And if we EAWs know anything, it’s that all viewpoints are correct; and that non-Western viewpoints can be even more correct than our own. Sometimes we even co-opt local opinions that we secretly disagree with, just to prove we understand and represent the local people.  “I think I speak for the entire Fokhim Woman’s Collective when I propose…”

In light of the recent events in the Mid-East, Al Jazeera is also tres au courant.  And if you watch it in Arabic, your field cred is astronomical.  You’re fed a daily surplus of knowledge capital–the delta in reporting between the professional, independent English language al Jazeera and the decidedly slanted Arabic one.

Of course, if you’re watching cable news, that means you have a television.  And if you have a television, you’ve probably been an EAW for a while.  And if you’ve been an EAW for a while, you know there’s no topic more taboo than admitting you watch television.

EAWs would rather admit they have a VD (“Funny story, so I was in Namibia with Barb and Steve…”) than that they watched last week’s episode of “How I Met Your Mother.”

“Oh, I only turn it on occasionally.  Rarely, if ever.  Now where’s my remote?  And only for the news.  BBC mostly….sometimes Al Jazeera.”

14 Comments leave one →
  1. JEAN permalink
    August 12, 2011 10:11 am

    Fritz, since when are you an expat aid worker? :-)

  2. August 12, 2011 10:50 am

    In my day (*cough*) it was all about the shortwave radio. BBC news on the radio.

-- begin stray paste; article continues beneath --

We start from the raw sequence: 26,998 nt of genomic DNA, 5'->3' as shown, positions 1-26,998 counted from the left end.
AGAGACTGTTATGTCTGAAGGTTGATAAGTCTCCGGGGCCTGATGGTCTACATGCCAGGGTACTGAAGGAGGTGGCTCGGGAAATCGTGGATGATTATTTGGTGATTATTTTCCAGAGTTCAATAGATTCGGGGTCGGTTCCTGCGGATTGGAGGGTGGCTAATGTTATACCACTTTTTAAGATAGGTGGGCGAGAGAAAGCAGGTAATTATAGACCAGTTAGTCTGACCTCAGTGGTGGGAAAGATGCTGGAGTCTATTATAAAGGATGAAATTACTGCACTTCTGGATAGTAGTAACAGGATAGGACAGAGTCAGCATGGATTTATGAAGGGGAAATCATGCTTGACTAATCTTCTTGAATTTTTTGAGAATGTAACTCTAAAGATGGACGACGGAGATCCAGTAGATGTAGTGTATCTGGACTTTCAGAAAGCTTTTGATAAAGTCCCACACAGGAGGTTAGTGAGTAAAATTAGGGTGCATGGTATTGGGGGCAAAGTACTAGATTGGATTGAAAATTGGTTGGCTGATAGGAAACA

3. JAC permalink
    August 12, 2011 12:21 pm

    except that al jazeera was misspelled about three times — jaZEEra, not jaREEza. definitely diminishes your field cred.

  4. August 13, 2011 1:18 pm

    Of course for effect, you can always refer to the BBC as “the Beeb”.
    Usage: “Did you see the footage about the drought on the beeb last night?”

  5. August 13, 2011 7:09 pm

    BBC radio (for the handcrank/solar powered radio) Al Jezeera when we are blessed with power for the TV.

  6. August 13, 2011 7:10 pm

    Duh, I spelled it wrong too! No offense #aljazeera

  7. Ewan permalink
    August 14, 2011 6:47 pm

    Love the tone on this piece. Use of ‘we’ and quotes gives it a raw edge. Serious field cred.

  8. August 15, 2011 6:28 am

    I listen to the BBC on radio, and Al Jazeera on my iPad application, which is just the thing for all those PDFs of working group minutes so I can justify it! No TV for me, at least not that I would admit to.

    • August 24, 2011 10:30 am

      Having an iPad implies having wireless internet, a serious blow to your field cred.

  9. jodie permalink
    August 19, 2011 4:46 pm

    Dumb post re ESL teacher….

  10. Kelti permalink
    August 20, 2011 5:23 pm

    This may be true for American expats but not necessarily for others. I listened to Voice of America just as much as BBC and would have paid good $ to get CBC radio or any news at all about Canada….